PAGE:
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Humphrey Taylor is the Chairman of Louis Harris & Associates, Inc.
This article appeared in the May 4, 1998, edition of The Polling Report.

Myth and Reality in
Reporting Sampling Error
How the Media Confuse and
Mislead Readers and Viewers
by Humphrey Taylor

On almost every occasion when we release a new survey, someone in the media will ask, "What is the margin of error for this survey?" There is only one honest and accurate answer to this question
-- which I sometimes use to the great confusion of my audience -- and that is, "The possible margin of error is infinite."

The follow-up from the journalist is often, "I can’t report that. My editor won’t let me run a story about surveys unless I can report the margin of error."

When the media print sentences such as "the margin of error is plus or minus three percentage points," they strongly suggest that the results are accurate to within the percentage stated. That is completely untrue and grossly misleading. The media’s intentions are honorable. They want to warn people about sampling error. But they might be better off assuming -- as most of the readers surely do -- that all surveys, all opinion polls (and, indeed, all censuses) are estimates, which may be wrong.

This is surely a classic case of a little knowledge being a dangerous thing. In the real world, "random sampling error" -- or the likelihood that a pure probability sample would produce replies within a certain band of percentages only because of the sample size -- is one of the least of our measurement problems. The main problems of survey measurement, or more accurately mismeasurement, include:

• the sample design (for telephone surveys, how the numbers were selected and how the individuals are selected within the household);

• the non-availability problem (are people who are available different on the variables we are measuring than the people who are not available?);

• the refusal problem (is the refusal rate different on the particular variable we are measuring?);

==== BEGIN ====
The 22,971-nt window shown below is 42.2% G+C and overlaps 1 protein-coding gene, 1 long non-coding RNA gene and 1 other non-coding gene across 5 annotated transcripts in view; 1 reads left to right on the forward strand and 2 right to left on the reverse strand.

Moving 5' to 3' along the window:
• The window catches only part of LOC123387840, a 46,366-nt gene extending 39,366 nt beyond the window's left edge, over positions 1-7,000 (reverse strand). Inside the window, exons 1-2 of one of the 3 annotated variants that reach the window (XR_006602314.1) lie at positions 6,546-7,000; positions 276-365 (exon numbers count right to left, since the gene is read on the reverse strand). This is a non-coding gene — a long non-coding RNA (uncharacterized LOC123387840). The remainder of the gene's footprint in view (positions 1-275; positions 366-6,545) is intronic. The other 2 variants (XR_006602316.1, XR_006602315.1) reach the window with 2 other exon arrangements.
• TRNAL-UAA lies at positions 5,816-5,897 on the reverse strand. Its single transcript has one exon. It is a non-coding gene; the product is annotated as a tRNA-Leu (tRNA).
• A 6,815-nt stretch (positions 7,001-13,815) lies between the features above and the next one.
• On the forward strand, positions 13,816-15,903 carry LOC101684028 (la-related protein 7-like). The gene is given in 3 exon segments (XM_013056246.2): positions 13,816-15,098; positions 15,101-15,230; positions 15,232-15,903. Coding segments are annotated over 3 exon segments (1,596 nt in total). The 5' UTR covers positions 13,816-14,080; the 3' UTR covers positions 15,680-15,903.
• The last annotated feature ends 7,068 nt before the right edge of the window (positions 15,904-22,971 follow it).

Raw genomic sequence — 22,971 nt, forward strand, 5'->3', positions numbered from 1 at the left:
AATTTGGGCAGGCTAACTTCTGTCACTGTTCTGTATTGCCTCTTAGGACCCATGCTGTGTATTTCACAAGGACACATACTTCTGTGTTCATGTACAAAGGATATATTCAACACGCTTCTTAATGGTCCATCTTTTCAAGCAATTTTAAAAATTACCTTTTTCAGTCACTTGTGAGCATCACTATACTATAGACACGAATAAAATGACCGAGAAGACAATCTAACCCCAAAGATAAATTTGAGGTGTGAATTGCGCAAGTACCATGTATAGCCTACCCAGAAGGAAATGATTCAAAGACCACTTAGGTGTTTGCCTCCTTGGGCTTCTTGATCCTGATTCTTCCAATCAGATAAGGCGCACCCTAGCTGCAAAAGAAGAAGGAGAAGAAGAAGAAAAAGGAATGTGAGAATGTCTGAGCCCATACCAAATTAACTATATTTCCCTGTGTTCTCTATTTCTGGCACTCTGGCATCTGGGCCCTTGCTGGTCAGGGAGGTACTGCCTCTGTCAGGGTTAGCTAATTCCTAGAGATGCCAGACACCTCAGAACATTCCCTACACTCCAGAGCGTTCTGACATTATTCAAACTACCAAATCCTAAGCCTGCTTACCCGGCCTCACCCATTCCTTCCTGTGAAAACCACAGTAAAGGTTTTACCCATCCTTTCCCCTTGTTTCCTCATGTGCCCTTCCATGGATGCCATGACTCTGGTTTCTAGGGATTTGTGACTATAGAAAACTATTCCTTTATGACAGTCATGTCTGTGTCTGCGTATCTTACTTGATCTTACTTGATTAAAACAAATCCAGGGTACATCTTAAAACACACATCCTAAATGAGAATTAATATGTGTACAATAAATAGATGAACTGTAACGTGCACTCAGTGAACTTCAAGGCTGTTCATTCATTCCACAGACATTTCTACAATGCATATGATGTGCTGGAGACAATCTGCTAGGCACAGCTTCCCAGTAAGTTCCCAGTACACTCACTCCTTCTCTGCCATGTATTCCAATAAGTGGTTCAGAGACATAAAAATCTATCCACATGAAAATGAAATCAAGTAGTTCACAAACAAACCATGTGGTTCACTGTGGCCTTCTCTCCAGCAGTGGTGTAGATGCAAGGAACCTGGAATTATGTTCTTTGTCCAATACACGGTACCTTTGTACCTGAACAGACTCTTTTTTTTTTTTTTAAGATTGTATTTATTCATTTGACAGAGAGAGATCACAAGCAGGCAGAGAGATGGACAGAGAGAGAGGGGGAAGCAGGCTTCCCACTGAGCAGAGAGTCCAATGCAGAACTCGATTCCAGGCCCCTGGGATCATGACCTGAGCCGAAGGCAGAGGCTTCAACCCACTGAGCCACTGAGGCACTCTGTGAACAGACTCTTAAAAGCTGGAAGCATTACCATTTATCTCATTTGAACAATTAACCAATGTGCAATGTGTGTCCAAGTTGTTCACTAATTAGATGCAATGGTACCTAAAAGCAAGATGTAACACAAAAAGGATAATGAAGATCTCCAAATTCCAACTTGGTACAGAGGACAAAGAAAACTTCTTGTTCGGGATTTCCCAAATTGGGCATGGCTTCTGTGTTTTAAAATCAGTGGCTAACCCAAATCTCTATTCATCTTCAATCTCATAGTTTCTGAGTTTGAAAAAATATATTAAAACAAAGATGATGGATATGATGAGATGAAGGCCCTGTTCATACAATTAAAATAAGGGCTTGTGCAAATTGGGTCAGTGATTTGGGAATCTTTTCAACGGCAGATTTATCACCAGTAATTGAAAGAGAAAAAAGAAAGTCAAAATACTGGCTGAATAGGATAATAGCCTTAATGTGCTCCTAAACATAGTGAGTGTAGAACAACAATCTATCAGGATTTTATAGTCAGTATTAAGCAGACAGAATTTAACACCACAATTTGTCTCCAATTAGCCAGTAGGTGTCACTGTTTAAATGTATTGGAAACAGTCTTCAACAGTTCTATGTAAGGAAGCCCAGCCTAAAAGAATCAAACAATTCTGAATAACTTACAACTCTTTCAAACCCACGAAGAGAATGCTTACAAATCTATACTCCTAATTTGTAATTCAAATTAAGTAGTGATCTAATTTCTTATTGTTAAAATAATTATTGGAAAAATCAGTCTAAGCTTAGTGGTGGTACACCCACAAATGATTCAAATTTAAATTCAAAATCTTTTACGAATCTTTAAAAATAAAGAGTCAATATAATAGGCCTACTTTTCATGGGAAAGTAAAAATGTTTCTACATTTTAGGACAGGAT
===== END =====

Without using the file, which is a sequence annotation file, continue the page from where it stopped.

• question wording;

• question order;

• deliberate, or unconscious, lying or false reporting by respondents;

• inappropriate or inadequate weighting of the data.

In addition, when we are trying to predict election results, we have several other problems to worry about, including:

• differential turnout (a huge factor in U.S. elections, where predicting who will vote is often harder than measuring how they are likely to vote);

• late-swing (i.e., people changing their minds after we’ve surveyed them).

All of these variables have been shown in various studies to have been sources of error and sometimes of quite substantial error. Unfortunately, we are unable to quantify the effects of these sources of error on our results, or to validate our results within any kind of reasonable budget.

For this reason, we (Harris) include a strong warning in all of the surveys that we publish. Typically, it goes as follows:

In theory, with a sample of this size, one can say with 95 percent certainty that the results have a statistical precision of plus or minus __ percentage points of what they would be if the entire adult population had been polled with complete accuracy. Unfortunately, there are several other possible sources of error in all polls or surveys that are probably more serious than theoretical calculations of sampling error. They include refusals to be interviewed (non-response), question wording and question order, interviewer bias, weighting by demographic control data, and screening (e.g., for likely voters). It is difficult or impossible to quantify the errors that may result from these factors.

If journalists are the least bit interested in all of this -- and alas, most of them are not -- they may well ask, "If there are so many sources of error in surveys, why should we bother to read or report any poll results?" To which I normally give two replies:

1. Well designed, well conducted surveys work. Their record overall is pretty good. Most social, and marketing, researchers would be very happy with the average forecasting errors of the polls (less than 2% on two main candidates in presidential races since 1952). However, there are enough disasters in the history of election predictions for readers to be cautious about interpreting the results.

2. (And this is more effective.) I re-word Winston Churchill’s famous remarks about democracy and say, "Polls are the worst way of measuring public opinion and public behavior, or of predicting elections -- except for all of the others."



Polls are the worst way of measuring public opinion and public behavior, or of predicting elections—except for all of the others.



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